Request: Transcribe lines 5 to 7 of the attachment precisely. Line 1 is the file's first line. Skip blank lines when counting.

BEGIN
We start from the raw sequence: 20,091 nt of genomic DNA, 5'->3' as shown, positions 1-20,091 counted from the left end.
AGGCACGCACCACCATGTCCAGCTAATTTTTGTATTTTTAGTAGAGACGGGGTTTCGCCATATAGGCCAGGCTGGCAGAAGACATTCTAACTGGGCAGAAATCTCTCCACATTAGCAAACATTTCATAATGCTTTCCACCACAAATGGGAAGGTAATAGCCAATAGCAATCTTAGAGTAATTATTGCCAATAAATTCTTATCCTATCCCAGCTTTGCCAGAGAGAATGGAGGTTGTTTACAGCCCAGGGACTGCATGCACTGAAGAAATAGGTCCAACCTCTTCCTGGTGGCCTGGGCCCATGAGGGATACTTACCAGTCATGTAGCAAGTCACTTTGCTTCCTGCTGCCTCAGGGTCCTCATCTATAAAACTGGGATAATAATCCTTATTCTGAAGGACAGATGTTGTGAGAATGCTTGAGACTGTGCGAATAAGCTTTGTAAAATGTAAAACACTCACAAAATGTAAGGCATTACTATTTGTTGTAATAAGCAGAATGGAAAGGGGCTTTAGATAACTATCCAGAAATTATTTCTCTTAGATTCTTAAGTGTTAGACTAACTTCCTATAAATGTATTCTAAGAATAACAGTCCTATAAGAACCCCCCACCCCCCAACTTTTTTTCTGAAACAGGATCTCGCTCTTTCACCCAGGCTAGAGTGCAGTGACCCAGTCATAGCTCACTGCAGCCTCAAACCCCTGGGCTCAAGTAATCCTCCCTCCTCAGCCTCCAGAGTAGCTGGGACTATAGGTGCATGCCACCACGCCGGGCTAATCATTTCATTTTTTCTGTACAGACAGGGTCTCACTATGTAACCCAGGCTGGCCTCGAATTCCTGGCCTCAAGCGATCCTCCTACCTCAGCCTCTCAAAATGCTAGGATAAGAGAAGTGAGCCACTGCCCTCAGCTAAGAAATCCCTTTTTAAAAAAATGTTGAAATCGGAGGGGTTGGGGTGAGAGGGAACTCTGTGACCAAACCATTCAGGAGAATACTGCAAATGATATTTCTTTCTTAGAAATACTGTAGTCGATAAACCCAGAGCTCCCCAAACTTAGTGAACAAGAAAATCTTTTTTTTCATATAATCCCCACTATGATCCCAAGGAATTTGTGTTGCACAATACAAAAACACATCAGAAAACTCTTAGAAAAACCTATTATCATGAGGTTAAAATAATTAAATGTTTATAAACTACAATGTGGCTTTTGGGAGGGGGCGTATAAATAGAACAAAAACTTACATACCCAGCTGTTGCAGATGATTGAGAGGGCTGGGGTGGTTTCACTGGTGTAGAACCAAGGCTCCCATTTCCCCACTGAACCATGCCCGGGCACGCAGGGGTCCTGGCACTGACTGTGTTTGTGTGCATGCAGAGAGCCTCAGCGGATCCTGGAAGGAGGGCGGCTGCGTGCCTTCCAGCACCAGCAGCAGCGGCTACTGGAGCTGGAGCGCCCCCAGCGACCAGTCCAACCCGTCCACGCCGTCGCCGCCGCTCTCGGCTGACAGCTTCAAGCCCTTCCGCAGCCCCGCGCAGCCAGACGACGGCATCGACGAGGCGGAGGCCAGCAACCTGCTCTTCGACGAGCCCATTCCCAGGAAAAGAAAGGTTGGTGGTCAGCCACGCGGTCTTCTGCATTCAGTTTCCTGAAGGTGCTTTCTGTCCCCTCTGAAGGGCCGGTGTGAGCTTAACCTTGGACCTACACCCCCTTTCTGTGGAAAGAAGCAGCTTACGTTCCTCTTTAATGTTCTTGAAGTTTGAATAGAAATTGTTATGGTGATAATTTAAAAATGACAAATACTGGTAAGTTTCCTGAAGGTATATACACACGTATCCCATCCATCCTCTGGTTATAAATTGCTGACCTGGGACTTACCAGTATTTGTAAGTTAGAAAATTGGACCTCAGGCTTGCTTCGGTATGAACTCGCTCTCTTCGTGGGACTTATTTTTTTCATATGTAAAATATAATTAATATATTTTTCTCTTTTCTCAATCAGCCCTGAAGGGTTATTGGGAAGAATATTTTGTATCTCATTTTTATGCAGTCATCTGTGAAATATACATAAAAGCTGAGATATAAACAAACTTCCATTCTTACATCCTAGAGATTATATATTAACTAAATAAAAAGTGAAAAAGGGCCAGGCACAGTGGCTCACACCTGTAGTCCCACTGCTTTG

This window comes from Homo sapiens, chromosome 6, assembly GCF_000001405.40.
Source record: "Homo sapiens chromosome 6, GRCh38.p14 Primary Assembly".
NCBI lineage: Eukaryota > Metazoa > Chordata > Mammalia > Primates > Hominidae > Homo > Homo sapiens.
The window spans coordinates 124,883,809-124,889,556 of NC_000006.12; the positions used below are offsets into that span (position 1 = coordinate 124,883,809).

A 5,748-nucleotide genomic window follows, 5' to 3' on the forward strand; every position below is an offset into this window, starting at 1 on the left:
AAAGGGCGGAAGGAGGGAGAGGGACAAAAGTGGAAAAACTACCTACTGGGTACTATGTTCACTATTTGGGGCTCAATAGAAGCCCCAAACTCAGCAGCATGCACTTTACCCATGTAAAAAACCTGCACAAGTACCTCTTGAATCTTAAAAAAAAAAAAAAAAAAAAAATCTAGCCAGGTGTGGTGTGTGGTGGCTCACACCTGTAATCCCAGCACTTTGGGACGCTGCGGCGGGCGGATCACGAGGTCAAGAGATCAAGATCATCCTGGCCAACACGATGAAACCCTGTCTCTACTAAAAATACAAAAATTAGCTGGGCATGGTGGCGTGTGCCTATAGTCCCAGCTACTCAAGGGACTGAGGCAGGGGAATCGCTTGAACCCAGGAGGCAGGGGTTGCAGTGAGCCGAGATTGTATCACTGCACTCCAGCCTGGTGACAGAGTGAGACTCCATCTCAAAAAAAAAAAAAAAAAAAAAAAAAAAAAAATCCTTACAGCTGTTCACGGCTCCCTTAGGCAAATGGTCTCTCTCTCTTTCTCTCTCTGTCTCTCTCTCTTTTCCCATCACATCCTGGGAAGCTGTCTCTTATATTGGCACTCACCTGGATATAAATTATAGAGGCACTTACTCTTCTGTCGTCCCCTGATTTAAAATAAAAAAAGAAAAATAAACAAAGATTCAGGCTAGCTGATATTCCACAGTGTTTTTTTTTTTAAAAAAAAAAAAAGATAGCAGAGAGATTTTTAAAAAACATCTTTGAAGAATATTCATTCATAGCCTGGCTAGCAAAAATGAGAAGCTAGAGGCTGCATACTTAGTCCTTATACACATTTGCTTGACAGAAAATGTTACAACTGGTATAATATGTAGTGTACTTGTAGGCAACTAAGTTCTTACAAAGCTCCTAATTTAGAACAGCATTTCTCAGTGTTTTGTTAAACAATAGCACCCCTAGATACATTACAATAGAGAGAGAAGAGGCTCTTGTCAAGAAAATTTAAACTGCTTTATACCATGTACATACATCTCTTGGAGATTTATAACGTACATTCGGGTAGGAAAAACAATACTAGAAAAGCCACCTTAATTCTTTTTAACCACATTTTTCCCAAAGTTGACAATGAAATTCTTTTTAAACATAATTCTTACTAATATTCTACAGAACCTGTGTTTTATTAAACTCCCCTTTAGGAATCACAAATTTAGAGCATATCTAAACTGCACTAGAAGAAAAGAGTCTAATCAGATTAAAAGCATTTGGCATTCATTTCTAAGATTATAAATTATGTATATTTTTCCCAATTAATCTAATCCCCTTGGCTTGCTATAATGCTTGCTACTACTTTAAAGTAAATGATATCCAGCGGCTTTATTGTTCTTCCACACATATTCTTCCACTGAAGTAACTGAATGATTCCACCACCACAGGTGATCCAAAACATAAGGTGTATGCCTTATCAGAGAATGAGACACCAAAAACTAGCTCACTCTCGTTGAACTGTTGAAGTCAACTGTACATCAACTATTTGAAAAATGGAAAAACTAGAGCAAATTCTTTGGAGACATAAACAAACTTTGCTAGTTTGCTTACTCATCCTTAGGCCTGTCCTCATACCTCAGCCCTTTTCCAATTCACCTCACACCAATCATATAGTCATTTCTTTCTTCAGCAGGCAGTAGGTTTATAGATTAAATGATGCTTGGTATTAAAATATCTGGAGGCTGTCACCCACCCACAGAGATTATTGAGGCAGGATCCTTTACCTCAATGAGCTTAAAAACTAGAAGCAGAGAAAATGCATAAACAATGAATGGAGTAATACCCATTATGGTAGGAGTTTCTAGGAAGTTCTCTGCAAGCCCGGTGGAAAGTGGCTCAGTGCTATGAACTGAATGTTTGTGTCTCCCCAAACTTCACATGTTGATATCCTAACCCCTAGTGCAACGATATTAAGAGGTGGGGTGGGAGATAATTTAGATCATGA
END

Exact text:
NCBI lineage: Eukaryota > Metazoa > Chordata > Mammalia > Primates > Hominidae > Homo > Homo sapiens.
The window spans coordinates 124,883,809-124,889,556 of NC_000006.12; the positions used below are offsets into that span (position 1 = coordinate 124,883,809).

A 5,748-nucleotide genomic window follows, 5' to 3' on the forward strand; every position below is an offset into this window, starting at 1 on the left: